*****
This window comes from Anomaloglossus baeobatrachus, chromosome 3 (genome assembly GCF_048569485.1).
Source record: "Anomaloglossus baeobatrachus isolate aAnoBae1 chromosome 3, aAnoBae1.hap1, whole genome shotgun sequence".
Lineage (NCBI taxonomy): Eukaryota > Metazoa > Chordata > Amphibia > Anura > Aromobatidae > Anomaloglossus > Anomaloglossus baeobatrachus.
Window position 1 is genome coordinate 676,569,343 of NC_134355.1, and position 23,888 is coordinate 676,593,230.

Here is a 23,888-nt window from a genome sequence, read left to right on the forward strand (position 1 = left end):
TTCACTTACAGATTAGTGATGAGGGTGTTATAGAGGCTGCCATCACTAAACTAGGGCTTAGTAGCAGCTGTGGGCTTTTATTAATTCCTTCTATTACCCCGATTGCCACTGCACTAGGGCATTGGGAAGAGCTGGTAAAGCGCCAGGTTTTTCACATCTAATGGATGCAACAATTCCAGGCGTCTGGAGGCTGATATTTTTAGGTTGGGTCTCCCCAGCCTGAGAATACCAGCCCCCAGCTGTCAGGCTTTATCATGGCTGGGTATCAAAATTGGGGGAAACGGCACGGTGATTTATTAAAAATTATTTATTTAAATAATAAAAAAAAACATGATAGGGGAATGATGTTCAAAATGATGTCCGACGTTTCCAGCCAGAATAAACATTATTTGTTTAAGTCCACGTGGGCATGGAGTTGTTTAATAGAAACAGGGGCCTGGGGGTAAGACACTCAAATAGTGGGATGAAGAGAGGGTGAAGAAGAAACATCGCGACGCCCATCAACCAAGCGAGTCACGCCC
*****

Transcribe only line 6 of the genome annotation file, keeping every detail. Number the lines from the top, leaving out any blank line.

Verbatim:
TTCACTTACAGATTAGTGATGAGGGTGTTATAGAGGCTGCCATCACTAAACTAGGGCTTAGTAGCAGCTGTGGGCTTTTATTAATTCCTTCTATTACCCCGATTGCCACTGCACTAGGGCATTGGGAAGAGCTGGTAAAGCGCCAGGTTTTTCACATCTAATGGATGCAACAATTCCAGGCGTCTGGAGGCTGATATTTTTAGGTTGGGTCTCCCCAGCCTGAGAATACCAGCCCCCAGCTGTCAGGCTTTATCATGGCTGGGTATCAAAATTGGGGGAAACGGCACGGTGATTTATTAAAAATTATTTATTTAAATAATAAAAAAAAACATGATAGGGGAATGATGTTCAAAATGATGTCCGACGTTTCCAGCCAGAATAAACATTATTTGTTTAAGTCCACGTGGGCATGGAGTTGTTTAATAGAAACAGGGGCCTGGGGGTAAGACACTCAAATAGTGGGATGAAGAGAGGGTGAAGAAGAAACATCGCGACGCCCATCAACCAAGCGAGTCACGCCC